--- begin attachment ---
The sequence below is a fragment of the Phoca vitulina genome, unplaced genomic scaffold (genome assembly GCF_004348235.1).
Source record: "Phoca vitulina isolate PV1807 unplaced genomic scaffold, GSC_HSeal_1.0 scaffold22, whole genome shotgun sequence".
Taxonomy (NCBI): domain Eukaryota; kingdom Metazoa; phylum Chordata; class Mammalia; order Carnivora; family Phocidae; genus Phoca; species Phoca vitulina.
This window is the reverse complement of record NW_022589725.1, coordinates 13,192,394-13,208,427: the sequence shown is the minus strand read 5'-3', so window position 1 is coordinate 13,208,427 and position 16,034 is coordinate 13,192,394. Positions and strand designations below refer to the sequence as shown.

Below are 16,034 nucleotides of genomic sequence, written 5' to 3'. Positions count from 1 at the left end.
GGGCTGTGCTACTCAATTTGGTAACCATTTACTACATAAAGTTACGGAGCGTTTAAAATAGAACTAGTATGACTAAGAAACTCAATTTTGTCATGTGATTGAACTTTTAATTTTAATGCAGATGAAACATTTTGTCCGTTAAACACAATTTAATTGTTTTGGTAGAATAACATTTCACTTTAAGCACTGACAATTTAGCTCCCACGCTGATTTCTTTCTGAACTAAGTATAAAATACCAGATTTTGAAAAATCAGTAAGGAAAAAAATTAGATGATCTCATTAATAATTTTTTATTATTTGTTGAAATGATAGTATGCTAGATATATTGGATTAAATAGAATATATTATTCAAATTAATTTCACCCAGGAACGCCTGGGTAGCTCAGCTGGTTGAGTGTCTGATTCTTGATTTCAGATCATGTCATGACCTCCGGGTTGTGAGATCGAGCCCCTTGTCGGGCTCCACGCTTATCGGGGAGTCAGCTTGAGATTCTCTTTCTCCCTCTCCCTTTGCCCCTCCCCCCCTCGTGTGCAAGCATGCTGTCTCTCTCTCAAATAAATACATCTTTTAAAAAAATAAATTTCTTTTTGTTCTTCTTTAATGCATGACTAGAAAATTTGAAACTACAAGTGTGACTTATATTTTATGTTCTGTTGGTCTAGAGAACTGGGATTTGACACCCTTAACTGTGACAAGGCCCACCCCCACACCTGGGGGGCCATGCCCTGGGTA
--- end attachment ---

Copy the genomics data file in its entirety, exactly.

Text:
The sequence below is a fragment of the Phoca vitulina genome, unplaced genomic scaffold (genome assembly GCF_004348235.1).
Source record: "Phoca vitulina isolate PV1807 unplaced genomic scaffold, GSC_HSeal_1.0 scaffold22, whole genome shotgun sequence".
Taxonomy (NCBI): domain Eukaryota; kingdom Metazoa; phylum Chordata; class Mammalia; order Carnivora; family Phocidae; genus Phoca; species Phoca vitulina.
This window is the reverse complement of record NW_022589725.1, coordinates 13,192,394-13,208,427: the sequence shown is the minus strand read 5'-3', so window position 1 is coordinate 13,208,427 and position 16,034 is coordinate 13,192,394. Positions and strand designations below refer to the sequence as shown.

Below are 16,034 nucleotides of genomic sequence, written 5' to 3'. Positions count from 1 at the left end.
GGGCTGTGCTACTCAATTTGGTAACCATTTACTACATAAAGTTACGGAGCGTTTAAAATAGAACTAGTATGACTAAGAAACTCAATTTTGTCATGTGATTGAACTTTTAATTTTAATGCAGATGAAACATTTTGTCCGTTAAACACAATTTAATTGTTTTGGTAGAATAACATTTCACTTTAAGCACTGACAATTTAGCTCCCACGCTGATTTCTTTCTGAACTAAGTATAAAATACCAGATTTTGAAAAATCAGTAAGGAAAAAAATTAGATGATCTCATTAATAATTTTTTATTATTTGTTGAAATGATAGTATGCTAGATATATTGGATTAAATAGAATATATTATTCAAATTAATTTCACCCAGGAACGCCTGGGTAGCTCAGCTGGTTGAGTGTCTGATTCTTGATTTCAGATCATGTCATGACCTCCGGGTTGTGAGATCGAGCCCCTTGTCGGGCTCCACGCTTATCGGGGAGTCAGCTTGAGATTCTCTTTCTCCCTCTCCCTTTGCCCCTCCCCCCCTCGTGTGCAAGCATGCTGTCTCTCTCTCAAATAAATACATCTTTTAAAAAAATAAATTTCTTTTTGTTCTTCTTTAATGCATGACTAGAAAATTTGAAACTACAAGTGTGACTTATATTTTATGTTCTGTTGGTCTAGAGAACTGGGATTTGACACCCTTAACTGTGACAAGGCCCACCCCCACACCTGGGGGGCCATGCCCTGGGTA